Again, for me, I thought Yanick and Ailyn Pérez were the absolute stars of this performance, but Matthew Polenzani too small-voiced (but excellent otherwise). I feel that for this piece was not only miscast, having a consistent wobble, but absolutely the wrong timbre. My own opinion of course (my favorite highly recommended version of the Requiem is the Price/Elias/Björling/Tozzi/Reiner. It, too is on the slow side, but for me, absolutely perfect.

    My main quibble with this broadcast (and typical with so many music performances) is the poor sound. The dynamic range was totally destroyed due to excessive audio limiting. When so many of the softer passages were broadcast at the same volume level as the fortissimo passages, IT IS DEAD WRONG!!

    But at the end of this performance with Yannick holding his arms up for those last 30 seconds of silence (you could have heard a pin drop in the audience), this was one of the most profoundly emotional parts of the entire performance. Unforgettable.

  • amelia di Stovia says:

    Besides all this TV stuff:
    How is it possible that nobody did say anything about the terrible inappropriate dress of Michelle deYoung? Is she so much in need to stick out in a marine-blue dress to get attention?
    Even in a memorial concert (9/11)?

  • JW Notaries says:

    Yeah this isn’t surprising. Pbs has been so mindless of how they handle things like this in the past, it’s bound to happen again. I’m sure it won’t be long before we’re reading about their next faux pas.

  • Haig Mardirosian says:

    PBS’ apology is a non-apology. It mirrors the passive-aggressive techniques of the customer-service world. “Tell you what, since you are a valued customer and are upset, we’ll give you a replay for free.”

    Sounds like my fault for being upset.

    The issue was that PBS disrespected a great work of art, doing what it was intended of it as a Requiem – an essay on life and death and life beyond death – at a stunningly powerful moment of the nation commemorating a dark moment in its history. An apology should have said that the broadcast purveyors of art, learning, and culture had neither the insight, intelligence, or integrity to realize their obligation. Rather, PBS bowed to its own technocratic and crass commercial interests.

    Arrogance over art. Formula over feeling. Money over memorial.

    A replay is a cheap way out. The real moment is gone; the real music faded, literally, in the moment that PBS told us to come back for something else.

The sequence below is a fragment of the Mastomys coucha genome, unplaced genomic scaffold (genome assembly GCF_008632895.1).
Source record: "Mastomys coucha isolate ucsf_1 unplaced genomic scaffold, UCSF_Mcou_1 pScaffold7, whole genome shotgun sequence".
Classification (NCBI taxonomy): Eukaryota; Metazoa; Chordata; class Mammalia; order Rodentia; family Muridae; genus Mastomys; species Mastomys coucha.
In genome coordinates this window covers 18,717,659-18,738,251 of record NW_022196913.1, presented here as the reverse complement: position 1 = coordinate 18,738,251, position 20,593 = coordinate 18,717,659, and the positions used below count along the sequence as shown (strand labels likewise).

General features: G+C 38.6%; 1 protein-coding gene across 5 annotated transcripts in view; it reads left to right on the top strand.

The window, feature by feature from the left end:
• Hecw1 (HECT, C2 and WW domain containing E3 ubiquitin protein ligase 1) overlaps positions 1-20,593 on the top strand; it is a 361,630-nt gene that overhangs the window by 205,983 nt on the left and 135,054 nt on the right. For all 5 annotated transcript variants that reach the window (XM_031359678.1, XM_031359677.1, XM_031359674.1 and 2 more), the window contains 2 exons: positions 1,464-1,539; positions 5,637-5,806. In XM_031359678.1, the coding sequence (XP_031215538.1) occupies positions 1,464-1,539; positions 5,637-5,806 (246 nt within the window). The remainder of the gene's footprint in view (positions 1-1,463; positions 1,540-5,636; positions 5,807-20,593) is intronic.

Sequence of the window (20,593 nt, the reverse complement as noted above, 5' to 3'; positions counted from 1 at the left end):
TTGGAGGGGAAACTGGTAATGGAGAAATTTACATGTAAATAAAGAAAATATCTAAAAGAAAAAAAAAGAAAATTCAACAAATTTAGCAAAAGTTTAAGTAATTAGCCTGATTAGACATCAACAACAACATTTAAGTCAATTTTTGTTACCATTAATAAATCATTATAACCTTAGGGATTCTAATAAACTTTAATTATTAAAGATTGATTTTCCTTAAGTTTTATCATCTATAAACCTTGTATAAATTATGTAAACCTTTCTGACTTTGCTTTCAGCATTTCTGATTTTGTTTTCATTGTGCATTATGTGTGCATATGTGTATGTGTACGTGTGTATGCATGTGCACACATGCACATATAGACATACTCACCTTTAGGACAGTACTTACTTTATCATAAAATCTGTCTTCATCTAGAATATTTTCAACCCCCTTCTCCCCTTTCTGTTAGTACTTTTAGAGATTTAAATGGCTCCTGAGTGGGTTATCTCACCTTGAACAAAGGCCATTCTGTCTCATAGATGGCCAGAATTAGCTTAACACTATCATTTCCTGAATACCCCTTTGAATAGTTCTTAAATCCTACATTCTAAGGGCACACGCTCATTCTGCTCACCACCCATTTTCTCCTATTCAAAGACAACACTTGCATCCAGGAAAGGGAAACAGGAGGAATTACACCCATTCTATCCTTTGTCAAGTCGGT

Your long transition to commercial entertainment is replete.

    • Helden Sopran says:

      What a fantastic comment, I hope you send it everywhere!!!! I have struggled trying to write something that expresses the depth of my outrage and was simply too obfuscated to come up with something eloquent. Well you have expressed it for me sir!!!! Bravo! and thank you for your clear-headed eloquence

  • Dr. Earle R. Hitchner III says:

    Making the entire, uninterrupted broadcast available on computers and laptops rather than on a large-screen TV with sound enhancement, which is what I was watching the original marred broadcast on, is hardly a sincere mea culpa from PBS-TV and, in my locale, WHYY-TV. PBS and WHYY should rerun the full, unblighted broadcast as soon as possible on television and no other medium. That’s the least they can do to make amends to members and donors.

  • Bill says:

    Audience Engagement Specialist- aka wedding planner?

  • Bubbadeaux says:

    This was the rudest, most disrespectful thing I have ever seen on PBS. This performance was memorializing the victims and heroes of 911. We expect this kind of behavior from the Oscars, cutting off people’s speeches…NOT from PBS!!! Someone needs to lose their job. Immediately.

  • PBS has gone woke. Go woke, Go broke!

  • Jay says:

    PBS has done it again. The announcer came on to note the availability of the video of the performance before the Radetzky March was finished. Couldn’t you have waited just 40 seconds more? Why must the tradition be ruined?